September 2017 sees the 150th anniversary of Alexander Melville Bell’s vowel model, that was briefly explained by the double-resonance theory in the 1930s.
The single-resonance theory was the standard for a couple of hundred years until the end of the 19th century, expressing the belief that a typical vowel tone arose in an anterior (mouth) cavity whose dimensions determined the pitch of the resonance. Alexander Melville Bell’s vowel model was based on this theory in his Visible Speech (1867). But Helmholtz had already discovered and reported a second, lower, resonance in front vowels in (1863, Die Lehre von den Tonempfindungen, Braunschweig). Alexander Graham Bell (1879, Vowel Theories, American Journal of Otology 1) reported two resonances for all vowels, assigning the lower resonance to a posterior (throat) cavity and the higher resonance to an anterior (mouth) cavity. Finally, Lloyd (1890-92, Speech sounds, their nature and causation, Phonetische Studien 3-5) found a third resonance and assigned it to a cavity between the lips.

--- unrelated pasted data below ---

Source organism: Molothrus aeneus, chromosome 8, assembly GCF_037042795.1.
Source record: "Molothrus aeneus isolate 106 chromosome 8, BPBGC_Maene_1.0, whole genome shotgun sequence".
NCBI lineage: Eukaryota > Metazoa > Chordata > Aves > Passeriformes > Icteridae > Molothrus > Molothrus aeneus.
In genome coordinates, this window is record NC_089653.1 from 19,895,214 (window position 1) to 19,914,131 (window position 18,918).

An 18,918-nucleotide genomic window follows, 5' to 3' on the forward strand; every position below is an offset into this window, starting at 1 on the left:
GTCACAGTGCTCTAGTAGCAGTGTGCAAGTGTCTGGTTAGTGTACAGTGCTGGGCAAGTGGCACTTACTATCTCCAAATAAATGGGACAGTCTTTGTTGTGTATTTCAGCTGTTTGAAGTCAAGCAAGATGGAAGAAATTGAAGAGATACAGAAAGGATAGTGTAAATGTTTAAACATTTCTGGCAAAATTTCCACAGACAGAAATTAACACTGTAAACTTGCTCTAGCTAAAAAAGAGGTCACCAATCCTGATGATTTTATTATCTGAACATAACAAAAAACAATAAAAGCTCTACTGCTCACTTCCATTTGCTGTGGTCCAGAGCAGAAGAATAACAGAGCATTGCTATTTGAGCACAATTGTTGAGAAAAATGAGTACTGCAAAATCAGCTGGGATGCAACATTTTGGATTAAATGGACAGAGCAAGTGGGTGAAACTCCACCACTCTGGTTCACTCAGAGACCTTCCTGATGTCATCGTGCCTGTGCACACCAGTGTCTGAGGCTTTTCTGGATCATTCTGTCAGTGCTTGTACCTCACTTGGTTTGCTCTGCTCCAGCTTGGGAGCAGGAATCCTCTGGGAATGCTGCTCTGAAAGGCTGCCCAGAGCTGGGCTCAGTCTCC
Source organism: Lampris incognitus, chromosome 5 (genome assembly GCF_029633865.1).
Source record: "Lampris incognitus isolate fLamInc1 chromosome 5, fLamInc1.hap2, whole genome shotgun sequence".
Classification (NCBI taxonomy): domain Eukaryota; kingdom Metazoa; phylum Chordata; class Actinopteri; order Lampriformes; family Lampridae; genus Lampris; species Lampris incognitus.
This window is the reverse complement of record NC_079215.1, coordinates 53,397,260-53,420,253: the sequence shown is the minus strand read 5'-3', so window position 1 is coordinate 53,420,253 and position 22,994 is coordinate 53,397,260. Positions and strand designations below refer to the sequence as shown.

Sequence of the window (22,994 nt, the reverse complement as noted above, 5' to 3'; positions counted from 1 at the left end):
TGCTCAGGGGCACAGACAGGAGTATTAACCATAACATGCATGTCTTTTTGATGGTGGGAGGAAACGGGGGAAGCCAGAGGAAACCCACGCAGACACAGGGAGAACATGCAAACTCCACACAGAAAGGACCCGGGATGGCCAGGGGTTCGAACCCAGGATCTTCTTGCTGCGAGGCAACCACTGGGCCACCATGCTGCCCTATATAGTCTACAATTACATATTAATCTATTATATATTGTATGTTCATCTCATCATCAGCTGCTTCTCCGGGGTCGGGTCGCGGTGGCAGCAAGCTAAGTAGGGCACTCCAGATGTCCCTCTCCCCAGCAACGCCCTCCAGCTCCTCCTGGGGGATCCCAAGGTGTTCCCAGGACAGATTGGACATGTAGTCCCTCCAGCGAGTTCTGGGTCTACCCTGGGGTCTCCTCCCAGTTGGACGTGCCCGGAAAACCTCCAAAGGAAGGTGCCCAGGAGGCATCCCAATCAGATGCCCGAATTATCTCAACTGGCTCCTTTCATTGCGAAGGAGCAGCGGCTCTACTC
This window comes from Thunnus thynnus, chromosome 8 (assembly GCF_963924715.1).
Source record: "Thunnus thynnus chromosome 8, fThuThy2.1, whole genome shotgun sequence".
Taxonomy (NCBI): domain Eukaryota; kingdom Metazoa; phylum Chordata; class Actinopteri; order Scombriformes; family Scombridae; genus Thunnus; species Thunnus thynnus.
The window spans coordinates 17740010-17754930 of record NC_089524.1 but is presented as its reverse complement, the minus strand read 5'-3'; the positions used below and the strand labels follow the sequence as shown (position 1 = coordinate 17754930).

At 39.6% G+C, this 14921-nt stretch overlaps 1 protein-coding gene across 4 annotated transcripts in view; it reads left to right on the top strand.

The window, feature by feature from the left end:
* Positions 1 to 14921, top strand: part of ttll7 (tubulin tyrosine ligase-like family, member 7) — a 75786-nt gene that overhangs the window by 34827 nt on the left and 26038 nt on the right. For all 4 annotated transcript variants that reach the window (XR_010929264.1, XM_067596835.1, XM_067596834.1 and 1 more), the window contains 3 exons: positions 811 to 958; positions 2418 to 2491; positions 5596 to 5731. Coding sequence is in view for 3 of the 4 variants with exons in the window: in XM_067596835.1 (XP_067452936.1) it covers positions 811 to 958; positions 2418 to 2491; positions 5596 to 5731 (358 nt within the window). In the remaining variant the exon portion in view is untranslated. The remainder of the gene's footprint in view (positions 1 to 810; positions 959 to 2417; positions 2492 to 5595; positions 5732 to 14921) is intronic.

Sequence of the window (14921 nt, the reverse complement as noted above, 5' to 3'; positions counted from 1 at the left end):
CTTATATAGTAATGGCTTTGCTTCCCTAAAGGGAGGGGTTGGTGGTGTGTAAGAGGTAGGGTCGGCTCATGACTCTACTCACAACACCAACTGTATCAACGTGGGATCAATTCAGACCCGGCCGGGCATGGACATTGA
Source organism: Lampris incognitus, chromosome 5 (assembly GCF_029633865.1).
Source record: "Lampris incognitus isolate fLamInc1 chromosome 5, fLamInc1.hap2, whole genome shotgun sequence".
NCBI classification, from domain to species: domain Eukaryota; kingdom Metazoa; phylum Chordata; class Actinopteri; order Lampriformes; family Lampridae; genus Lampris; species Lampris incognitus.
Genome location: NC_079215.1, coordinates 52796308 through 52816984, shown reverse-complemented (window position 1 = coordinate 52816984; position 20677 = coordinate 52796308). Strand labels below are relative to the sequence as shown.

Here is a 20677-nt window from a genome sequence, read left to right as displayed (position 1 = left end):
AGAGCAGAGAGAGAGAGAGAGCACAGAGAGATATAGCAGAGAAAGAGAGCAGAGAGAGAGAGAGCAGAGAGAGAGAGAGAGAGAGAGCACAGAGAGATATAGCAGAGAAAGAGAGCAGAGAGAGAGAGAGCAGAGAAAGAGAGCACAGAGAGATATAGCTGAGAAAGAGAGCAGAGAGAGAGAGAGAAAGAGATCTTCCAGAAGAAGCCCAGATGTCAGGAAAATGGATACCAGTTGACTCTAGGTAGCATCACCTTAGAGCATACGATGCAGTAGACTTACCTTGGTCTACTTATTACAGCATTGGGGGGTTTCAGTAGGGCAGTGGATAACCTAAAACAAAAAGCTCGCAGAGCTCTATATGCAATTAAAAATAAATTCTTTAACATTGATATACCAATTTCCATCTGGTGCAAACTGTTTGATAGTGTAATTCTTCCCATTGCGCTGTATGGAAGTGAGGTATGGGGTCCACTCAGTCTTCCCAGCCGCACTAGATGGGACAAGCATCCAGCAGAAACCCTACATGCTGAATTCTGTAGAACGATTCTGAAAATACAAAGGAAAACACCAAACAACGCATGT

Sir Richard Paget (1930, Human Speech, London, p 41) was told by Jones in the 1920s that the lower resonance was not generally recognized except for the front vowels. If Jones’ assessment is correct, it would imply that a majority of phoneticians around 1920 would still not have ventured beyond Helmholtz, rejecting A. G. Bell’s two resonances and Lloyd’s third resonance. That was apparently the solution of the day at the beginning of the 20th century, two resonances for front vowels only, each resonance uniquely in its own cavity, doubting A G Bell’s two resonances in back vowels, and overlooking Lloyd’s contribution in silence. The double-resonance theory, a central theme of Paget (1930), placed F1 in the pharynx and F2 in the mouth for all vowels. It was a useful approach for a few more decades, seemingly underpinning a more ambitious spectral explanation for the Bell model, supported by electronic models. It was finally superseded by the work of Chiba & Kajiyama and Fant who demonstrated any number of formants simultaneously, each with its own standing wave throughout the entire length of the vocal tract, the frequency of every formant being modified by local narrowing anywhere in the vocal tract. So it finally turned out that F2 is not tuned uniquely in the mouth, nor F1 uniquely in the pharynx, demonstrated again by Fant (1980, The relation between area functions and the acoustic signal, Phonetica 37:55-86) who showed that F2 of [i] had substantially more reactive energy in the pharynx but little in the palatal passage (i.e. that F2 of [i] is more sensitive to tongue movement posteriorly in the pharynx than anteriorly in the palatal passage, contradicting the expectation of the double resonance theory).